In Melbourne, Klaus Wolf of the Retro Scooter Palace, needed to clear some space in his garage and posted some fifteen rare and unusual scooters on Ebay. All were restoration projects in various states of repair. Amongst them was the 1954 Heinkel 103A-0. It was described as being complete, but in pieces. The price was excellent, but also indicative of the amount of work that the new owner would be required to do. My immediate thought was that this would be too difficult for me, a novice scooter enthusiast, so I let it go. But every day I checked into eBay to watch the progress of the auction. There were some truly exceptional scooters on offer, but interest seemed slow. I also continued my research into the Heinkel, the availability of spares, the complexity of its engineering, and the relative costs of transporting the scooter to Perth. On the last day of the auction there were still no bids for the Heinkel. I was in a quandry. Should I do it?? I went for a long kayak on the Swan River, weighing up the pros and cons. I decided if no one else was interested I would bid and later that night, with still no other bidders, I placed my bid. The next day the Heinkel was mine.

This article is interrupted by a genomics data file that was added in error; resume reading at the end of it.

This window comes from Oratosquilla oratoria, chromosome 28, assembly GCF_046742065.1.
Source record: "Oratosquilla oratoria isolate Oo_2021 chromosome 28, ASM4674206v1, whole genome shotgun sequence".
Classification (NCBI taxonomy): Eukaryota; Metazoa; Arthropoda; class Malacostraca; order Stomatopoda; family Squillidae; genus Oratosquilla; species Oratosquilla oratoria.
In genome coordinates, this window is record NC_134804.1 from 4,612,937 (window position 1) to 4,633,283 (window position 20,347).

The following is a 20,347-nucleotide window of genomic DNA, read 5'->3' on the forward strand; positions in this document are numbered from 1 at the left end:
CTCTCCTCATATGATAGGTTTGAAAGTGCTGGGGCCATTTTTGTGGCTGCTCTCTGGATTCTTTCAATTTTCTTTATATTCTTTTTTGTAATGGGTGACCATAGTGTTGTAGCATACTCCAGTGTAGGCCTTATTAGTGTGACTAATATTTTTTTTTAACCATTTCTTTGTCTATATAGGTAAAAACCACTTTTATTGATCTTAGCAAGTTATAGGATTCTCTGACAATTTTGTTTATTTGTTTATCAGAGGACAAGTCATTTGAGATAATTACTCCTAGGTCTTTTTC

It was a daunting prospect! It was now time to put my money where my mouth was. I hadn't mentioned any of this to my wife, and I know exactly what she would say. Hmmm. It was gonna take some special pleading to convince her. Which is why I'm also at a loss to explain what I did next. Klaus and I exchanged a lot of emails and messages to arrange the transport of the Heinkel, but my initial quote fell through when the transport company refused to pick up the bike. This was a spanner in the works! Klaus thought he could find me a better deal if the consignment was bigger. Did I know of anyone else in Perth who would be interested in one of his bikes. We could share transport costs. I asked him to sent me the inventory of the remaining bikes he was selling and before the week was out - against all better judgement - I'd bought a second rare bike - an East German IWL Troll. At least the Troll was intact. It was running a year ago but has been in storage and now needs a new battery and other general maintenance.

So, in the space of four weeks my scooter plans have completely changed. Next week I should have the Vespa after it's extended convalescence. I am hoping that the steering will now be completely fixed and it will be safe to drive on the roads. It will still be my local runabout.
When the German bikes arrive, I'm intending to quickly go over the Troll, install its new battery, clean the fuel system and get it running. This will be my cruising bike.

The Heinkel will be my restoration project. I intend to fully strip the bike back and rebuild it. I'd like to get it finished by November for my 40th birthday, but I'm not entirely certain that's possible. I love vintage vehicles - my great uncle, Percy Markham, had a large collection of vintage cars that he donated to the WA Museum - but I am not such a purist that I'll be trying to restore the Heinkel to factory condition. I'll play it by ear. If it make sense to use replacement parts in the restoration, I'll do so. I want the bike to functional and safe, not a museum piece. When the Heinkel is finished then I'll undertake a proper restoration of the Troll.